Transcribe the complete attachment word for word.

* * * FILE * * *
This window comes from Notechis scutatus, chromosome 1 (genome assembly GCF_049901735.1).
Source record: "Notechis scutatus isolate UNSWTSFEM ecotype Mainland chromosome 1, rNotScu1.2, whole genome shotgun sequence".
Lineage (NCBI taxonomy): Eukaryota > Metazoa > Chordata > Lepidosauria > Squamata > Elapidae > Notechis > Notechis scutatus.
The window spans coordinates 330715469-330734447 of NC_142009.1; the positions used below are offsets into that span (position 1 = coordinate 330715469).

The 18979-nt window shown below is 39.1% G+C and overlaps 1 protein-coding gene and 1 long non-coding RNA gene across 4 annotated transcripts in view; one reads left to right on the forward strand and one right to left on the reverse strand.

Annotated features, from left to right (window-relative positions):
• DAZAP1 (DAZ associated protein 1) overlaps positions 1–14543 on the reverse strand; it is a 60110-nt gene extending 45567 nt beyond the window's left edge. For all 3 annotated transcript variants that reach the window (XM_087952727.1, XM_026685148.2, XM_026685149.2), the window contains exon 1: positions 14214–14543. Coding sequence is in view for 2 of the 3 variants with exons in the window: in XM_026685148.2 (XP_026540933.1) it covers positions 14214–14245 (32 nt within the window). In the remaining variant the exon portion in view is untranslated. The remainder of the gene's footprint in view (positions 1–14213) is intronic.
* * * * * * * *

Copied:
This window comes from Notechis scutatus, chromosome 1 (genome assembly GCF_049901735.1).
Source record: "Notechis scutatus isolate UNSWTSFEM ecotype Mainland chromosome 1, rNotScu1.2, whole genome shotgun sequence".
Lineage (NCBI taxonomy): Eukaryota > Metazoa > Chordata > Lepidosauria > Squamata > Elapidae > Notechis > Notechis scutatus.
The window spans coordinates 330715469-330734447 of NC_142009.1; the positions used below are offsets into that span (position 1 = coordinate 330715469).

The 18979-nt window shown below is 39.1% G+C and overlaps 1 protein-coding gene and 1 long non-coding RNA gene across 4 annotated transcripts in view; one reads left to right on the forward strand and one right to left on the reverse strand.

Annotated features, from left to right (window-relative positions):
• DAZAP1 (DAZ associated protein 1) overlaps positions 1–14543 on the reverse strand; it is a 60110-nt gene extending 45567 nt beyond the window's left edge. For all 3 annotated transcript variants that reach the window (XM_087952727.1, XM_026685148.2, XM_026685149.2), the window contains exon 1: positions 14214–14543. Coding sequence is in view for 2 of the 3 variants with exons in the window: in XM_026685148.2 (XP_026540933.1) it covers positions 14214–14245 (32 nt within the window). In the remaining variant the exon portion in view is untranslated. The remainder of the gene's footprint in view (positions 1–14213) is intronic.